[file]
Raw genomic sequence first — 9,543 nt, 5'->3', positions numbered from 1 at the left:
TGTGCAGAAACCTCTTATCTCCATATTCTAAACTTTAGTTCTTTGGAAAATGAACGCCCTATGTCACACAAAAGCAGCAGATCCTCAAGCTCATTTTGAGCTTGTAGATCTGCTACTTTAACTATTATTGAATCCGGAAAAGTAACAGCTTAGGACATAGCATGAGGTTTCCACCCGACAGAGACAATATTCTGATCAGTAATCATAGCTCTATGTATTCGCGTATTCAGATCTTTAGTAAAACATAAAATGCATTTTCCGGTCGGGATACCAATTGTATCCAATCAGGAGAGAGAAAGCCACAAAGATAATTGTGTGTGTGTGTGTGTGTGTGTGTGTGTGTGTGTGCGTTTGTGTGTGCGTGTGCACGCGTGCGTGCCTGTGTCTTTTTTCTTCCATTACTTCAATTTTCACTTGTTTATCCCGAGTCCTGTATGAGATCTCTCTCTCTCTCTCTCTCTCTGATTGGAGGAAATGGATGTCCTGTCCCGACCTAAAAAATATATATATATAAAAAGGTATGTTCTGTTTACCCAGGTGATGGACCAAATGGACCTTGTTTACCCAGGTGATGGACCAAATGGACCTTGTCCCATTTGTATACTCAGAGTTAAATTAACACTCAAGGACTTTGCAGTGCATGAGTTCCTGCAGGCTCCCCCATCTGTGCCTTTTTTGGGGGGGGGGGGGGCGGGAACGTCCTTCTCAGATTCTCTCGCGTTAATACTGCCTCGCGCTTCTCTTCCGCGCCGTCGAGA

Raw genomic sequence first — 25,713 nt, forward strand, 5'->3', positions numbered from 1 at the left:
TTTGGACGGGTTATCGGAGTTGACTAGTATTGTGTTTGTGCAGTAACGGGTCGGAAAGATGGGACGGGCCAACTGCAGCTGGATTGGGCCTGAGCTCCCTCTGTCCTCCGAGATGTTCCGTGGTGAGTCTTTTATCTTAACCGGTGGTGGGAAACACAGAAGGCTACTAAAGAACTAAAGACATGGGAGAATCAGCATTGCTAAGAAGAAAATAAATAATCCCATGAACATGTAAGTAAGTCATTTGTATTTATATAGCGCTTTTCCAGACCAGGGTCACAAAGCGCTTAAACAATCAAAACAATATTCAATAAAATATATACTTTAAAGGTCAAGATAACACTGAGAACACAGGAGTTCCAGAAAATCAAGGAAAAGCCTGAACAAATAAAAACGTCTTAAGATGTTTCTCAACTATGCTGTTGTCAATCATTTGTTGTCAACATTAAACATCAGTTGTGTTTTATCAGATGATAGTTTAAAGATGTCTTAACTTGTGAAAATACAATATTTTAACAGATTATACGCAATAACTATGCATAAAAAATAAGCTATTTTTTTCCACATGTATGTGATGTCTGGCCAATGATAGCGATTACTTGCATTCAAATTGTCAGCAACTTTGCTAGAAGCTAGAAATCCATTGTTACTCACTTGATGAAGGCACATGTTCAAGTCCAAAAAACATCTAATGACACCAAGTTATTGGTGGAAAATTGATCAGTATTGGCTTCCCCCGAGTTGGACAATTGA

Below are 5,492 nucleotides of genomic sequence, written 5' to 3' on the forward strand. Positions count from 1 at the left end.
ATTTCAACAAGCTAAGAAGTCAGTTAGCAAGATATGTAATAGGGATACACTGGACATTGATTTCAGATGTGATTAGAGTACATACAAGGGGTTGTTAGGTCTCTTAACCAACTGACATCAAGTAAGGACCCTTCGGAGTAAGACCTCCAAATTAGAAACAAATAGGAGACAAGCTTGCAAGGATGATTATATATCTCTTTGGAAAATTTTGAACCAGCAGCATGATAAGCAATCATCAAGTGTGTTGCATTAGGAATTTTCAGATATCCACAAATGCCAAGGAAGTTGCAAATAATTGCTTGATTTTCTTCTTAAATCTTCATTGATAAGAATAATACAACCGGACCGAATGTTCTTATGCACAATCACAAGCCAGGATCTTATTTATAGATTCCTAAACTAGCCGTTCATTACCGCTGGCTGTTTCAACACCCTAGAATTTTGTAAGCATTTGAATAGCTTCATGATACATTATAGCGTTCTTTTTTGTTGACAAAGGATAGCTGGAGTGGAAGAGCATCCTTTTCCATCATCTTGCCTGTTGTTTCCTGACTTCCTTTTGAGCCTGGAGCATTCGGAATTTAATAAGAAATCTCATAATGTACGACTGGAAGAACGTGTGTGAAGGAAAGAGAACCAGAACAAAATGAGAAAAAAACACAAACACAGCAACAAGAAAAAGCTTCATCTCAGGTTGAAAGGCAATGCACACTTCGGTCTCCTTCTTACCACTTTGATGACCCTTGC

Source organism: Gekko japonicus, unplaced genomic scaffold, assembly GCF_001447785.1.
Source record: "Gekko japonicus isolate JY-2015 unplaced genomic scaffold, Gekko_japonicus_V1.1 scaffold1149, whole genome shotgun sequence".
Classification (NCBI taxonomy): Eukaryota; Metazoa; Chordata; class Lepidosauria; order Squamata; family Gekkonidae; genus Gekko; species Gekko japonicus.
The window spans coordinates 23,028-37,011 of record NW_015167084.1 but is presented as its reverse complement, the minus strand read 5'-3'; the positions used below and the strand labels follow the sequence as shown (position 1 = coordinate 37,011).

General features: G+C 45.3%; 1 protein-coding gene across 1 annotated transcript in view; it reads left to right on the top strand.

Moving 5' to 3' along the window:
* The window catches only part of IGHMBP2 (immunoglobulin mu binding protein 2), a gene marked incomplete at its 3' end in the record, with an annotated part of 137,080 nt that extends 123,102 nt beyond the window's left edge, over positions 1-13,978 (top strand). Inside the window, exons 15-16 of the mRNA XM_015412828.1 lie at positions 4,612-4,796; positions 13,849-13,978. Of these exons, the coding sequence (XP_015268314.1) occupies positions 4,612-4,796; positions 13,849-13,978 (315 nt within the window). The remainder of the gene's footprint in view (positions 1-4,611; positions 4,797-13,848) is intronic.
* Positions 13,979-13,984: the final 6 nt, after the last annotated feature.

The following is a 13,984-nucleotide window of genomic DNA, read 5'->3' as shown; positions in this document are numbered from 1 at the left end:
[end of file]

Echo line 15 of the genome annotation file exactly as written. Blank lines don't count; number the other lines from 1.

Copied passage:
The following is a 13,984-nucleotide window of genomic DNA, read 5'->3' as shown; positions in this document are numbered from 1 at the left end: